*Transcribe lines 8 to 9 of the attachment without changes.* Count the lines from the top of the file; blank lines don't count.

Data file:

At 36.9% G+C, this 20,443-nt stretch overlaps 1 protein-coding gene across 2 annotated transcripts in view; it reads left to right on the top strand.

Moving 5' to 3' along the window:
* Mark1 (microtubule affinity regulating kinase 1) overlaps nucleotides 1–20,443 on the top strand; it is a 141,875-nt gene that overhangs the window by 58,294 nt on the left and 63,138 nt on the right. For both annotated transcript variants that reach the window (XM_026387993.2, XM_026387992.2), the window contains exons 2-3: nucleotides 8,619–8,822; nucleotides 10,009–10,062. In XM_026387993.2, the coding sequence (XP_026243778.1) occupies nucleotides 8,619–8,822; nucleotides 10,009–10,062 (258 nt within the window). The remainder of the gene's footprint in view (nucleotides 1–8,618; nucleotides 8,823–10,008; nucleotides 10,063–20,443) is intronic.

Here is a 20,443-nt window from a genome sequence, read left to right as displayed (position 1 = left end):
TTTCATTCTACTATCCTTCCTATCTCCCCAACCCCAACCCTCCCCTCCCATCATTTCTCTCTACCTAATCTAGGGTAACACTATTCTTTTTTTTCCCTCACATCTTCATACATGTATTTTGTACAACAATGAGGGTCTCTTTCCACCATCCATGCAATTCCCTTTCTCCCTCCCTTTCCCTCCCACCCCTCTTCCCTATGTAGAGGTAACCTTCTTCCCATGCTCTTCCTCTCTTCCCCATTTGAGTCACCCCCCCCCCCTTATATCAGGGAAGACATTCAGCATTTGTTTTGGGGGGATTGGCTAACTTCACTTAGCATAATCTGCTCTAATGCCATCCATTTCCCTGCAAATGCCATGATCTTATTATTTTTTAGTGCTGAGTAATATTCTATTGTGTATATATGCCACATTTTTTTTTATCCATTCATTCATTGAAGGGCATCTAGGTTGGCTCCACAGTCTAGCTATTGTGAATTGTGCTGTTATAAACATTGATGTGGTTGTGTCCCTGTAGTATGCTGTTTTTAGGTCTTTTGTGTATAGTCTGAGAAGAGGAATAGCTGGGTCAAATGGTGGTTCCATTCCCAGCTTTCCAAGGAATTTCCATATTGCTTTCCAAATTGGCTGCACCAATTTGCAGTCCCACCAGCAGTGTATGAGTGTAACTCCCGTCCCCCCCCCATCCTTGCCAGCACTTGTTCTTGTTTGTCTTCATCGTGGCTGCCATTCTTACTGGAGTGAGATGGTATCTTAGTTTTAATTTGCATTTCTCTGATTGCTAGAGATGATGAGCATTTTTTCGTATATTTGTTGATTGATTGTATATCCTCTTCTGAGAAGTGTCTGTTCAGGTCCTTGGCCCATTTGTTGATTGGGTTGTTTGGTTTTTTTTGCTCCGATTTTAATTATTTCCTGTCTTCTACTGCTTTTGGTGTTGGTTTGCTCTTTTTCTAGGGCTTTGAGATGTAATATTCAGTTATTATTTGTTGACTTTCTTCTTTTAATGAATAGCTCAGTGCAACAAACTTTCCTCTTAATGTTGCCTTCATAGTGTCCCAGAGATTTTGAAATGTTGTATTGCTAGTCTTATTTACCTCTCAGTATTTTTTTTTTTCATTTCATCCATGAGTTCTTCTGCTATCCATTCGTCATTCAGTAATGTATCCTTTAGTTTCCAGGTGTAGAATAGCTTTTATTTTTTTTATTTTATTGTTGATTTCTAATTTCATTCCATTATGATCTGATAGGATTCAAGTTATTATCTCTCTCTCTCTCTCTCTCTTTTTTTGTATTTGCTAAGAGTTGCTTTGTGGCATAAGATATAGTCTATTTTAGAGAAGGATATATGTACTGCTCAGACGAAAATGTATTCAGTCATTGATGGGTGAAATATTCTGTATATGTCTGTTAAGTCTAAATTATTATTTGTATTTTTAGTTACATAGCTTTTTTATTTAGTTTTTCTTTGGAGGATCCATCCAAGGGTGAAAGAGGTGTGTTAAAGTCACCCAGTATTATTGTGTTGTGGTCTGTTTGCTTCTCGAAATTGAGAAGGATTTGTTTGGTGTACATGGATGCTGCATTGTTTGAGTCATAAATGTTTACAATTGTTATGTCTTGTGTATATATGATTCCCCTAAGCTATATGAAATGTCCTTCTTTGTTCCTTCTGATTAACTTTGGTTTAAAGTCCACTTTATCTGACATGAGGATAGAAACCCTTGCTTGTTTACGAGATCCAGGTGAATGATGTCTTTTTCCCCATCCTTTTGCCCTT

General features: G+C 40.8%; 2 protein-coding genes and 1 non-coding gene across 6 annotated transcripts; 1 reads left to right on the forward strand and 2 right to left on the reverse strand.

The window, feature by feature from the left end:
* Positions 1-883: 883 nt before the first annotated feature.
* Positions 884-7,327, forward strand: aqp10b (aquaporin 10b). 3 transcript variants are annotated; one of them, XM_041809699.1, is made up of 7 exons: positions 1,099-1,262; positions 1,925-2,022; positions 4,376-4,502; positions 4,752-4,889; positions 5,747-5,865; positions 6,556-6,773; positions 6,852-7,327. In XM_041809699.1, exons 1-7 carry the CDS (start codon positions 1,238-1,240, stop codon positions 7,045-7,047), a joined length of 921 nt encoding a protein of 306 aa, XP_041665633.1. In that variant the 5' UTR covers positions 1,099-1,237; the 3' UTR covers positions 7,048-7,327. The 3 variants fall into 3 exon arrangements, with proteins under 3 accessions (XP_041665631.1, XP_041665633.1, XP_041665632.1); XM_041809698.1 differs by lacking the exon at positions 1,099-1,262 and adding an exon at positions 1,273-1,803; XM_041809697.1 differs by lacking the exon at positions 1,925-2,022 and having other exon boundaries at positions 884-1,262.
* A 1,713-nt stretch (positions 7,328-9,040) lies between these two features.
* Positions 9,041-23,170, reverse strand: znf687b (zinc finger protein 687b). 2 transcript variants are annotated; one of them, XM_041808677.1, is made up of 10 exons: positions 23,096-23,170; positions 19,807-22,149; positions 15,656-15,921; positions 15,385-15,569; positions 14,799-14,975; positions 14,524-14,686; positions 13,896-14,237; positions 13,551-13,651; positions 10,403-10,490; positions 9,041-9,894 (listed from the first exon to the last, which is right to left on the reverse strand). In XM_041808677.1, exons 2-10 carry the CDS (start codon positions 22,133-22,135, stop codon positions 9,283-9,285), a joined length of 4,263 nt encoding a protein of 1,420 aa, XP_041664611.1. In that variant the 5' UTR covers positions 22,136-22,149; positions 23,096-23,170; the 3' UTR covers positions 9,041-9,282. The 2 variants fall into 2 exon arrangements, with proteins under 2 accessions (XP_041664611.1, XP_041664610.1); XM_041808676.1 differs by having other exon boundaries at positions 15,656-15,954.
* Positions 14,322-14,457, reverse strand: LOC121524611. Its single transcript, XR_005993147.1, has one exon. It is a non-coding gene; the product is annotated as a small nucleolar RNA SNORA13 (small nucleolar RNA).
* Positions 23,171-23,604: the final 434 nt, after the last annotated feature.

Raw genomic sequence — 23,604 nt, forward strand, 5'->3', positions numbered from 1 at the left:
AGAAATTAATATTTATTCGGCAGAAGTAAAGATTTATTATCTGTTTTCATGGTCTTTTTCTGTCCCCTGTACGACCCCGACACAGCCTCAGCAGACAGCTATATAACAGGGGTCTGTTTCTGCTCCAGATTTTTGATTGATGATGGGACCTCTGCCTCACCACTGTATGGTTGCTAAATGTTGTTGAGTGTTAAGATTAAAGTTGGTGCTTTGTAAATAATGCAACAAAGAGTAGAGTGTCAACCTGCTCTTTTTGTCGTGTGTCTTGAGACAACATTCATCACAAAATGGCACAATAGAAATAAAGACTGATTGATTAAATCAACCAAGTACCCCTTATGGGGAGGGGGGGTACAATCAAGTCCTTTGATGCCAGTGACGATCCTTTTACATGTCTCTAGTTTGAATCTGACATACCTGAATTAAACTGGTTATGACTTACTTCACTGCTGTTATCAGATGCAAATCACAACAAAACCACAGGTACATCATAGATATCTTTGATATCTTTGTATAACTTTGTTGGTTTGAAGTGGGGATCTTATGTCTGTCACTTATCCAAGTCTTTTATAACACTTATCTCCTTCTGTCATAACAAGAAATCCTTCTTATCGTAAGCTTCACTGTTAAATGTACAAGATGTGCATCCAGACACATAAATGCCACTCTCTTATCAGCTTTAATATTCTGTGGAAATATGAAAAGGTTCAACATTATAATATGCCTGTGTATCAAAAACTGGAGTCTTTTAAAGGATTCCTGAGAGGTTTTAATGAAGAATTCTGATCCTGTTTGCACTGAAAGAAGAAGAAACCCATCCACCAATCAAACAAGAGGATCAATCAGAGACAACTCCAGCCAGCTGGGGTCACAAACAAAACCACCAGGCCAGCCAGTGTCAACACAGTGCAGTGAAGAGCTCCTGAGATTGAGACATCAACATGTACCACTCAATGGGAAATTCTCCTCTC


* Positions 1-883: 883 nt before the first annotated feature.
* Positions 884-7,327, forward strand: aqp10b (aquaporin 10b). 3 transcript variants are annotated; one of them, XM_041809699.1, is made up of 7 exons: positions 1,099-1,262; positions 1,925-2,022; positions 4,376-4,502; positions 4,752-4,889; positions 5,747-5,865; positions 6,556-6,773; positions 6,852-7,327. In XM_041809699.1, exons 1-7 carry the CDS (start codon positions 1,238-1,240, stop codon positions 7,045-7,047), a joined length of 921 nt encoding a protein of 306 aa, XP_041665633.1. In that variant the 5' UTR covers positions 1,099-1,237; the 3' UTR covers positions 7,048-7,327. The 3 variants fall into 3 exon arrangements, with proteins under 3 accessions (XP_041665631.1, XP_041665633.1, XP_041665632.1); XM_041809698.1 differs by lacking the exon at positions 1,099-1,262 and adding an exon at positions 1,273-1,803; XM_041809697.1 differs by lacking the exon at positions 1,925-2,022 and having other exon boundaries at positions 884-1,262.